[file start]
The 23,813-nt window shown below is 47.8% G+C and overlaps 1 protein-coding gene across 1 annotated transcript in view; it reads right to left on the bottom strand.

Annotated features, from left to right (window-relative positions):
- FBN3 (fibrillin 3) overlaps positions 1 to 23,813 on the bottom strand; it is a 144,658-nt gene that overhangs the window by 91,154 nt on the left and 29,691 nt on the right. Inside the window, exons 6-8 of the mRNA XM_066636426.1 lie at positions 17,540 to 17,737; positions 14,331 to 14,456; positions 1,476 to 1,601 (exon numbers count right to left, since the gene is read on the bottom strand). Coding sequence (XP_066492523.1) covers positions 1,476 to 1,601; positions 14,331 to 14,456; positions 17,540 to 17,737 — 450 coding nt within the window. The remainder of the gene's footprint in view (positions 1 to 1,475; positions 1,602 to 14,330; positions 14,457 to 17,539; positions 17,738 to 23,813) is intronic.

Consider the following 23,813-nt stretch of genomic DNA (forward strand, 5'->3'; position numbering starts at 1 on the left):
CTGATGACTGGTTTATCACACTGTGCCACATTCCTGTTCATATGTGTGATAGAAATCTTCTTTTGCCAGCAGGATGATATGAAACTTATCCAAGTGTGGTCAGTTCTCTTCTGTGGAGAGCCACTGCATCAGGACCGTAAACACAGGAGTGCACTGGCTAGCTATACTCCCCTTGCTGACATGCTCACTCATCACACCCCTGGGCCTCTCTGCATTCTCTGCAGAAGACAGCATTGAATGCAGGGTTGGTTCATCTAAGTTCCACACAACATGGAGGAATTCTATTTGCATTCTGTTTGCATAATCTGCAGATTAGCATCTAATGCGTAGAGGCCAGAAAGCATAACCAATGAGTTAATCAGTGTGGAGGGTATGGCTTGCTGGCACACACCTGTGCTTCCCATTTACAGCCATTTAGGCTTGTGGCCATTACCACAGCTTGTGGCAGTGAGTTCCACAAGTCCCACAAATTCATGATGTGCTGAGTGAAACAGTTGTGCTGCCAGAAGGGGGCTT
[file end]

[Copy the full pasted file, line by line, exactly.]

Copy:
The 23,813-nt window shown below is 47.8% G+C and overlaps 1 protein-coding gene across 1 annotated transcript in view; it reads right to left on the bottom strand.

Annotated features, from left to right (window-relative positions):
- FBN3 (fibrillin 3) overlaps positions 1 to 23,813 on the bottom strand; it is a 144,658-nt gene that overhangs the window by 91,154 nt on the left and 29,691 nt on the right. Inside the window, exons 6-8 of the mRNA XM_066636426.1 lie at positions 17,540 to 17,737; positions 14,331 to 14,456; positions 1,476 to 1,601 (exon numbers count right to left, since the gene is read on the bottom strand). Coding sequence (XP_066492523.1) covers positions 1,476 to 1,601; positions 14,331 to 14,456; positions 17,540 to 17,737 — 450 coding nt within the window. The remainder of the gene's footprint in view (positions 1 to 1,475; positions 1,602 to 14,330; positions 14,457 to 17,539; positions 17,738 to 23,813) is intronic.

Consider the following 23,813-nt stretch of genomic DNA (forward strand, 5'->3'; position numbering starts at 1 on the left):
CTGATGACTGGTTTATCACACTGTGCCACATTCCTGTTCATATGTGTGATAGAAATCTTCTTTTGCCAGCAGGATGATATGAAACTTATCCAAGTGTGGTCAGTTCTCTTCTGTGGAGAGCCACTGCATCAGGACCGTAAACACAGGAGTGCACTGGCTAGCTATACTCCCCTTGCTGACATGCTCACTCATCACACCCCTGGGCCTCTCTGCATTCTCTGCAGAAGACAGCATTGAATGCAGGGTTGGTTCATCTAAGTTCCACACAACATGGAGGAATTCTATTTGCATTCTGTTTGCATAATCTGCAGATTAGCATCTAATGCGTAGAGGCCAGAAAGCATAACCAATGAGTTAATCAGTGTGGAGGGTATGGCTTGCTGGCACACACCTGTGCTTCCCATTTACAGCCATTTAGGCTTGTGGCCATTACCACAGCTTGTGGCAGTGAGTTCCACAAGTCCCACAAATTCATGATGTGCTGAGTGAAACAGTTGTGCTGCCAGAAGGGGGCTT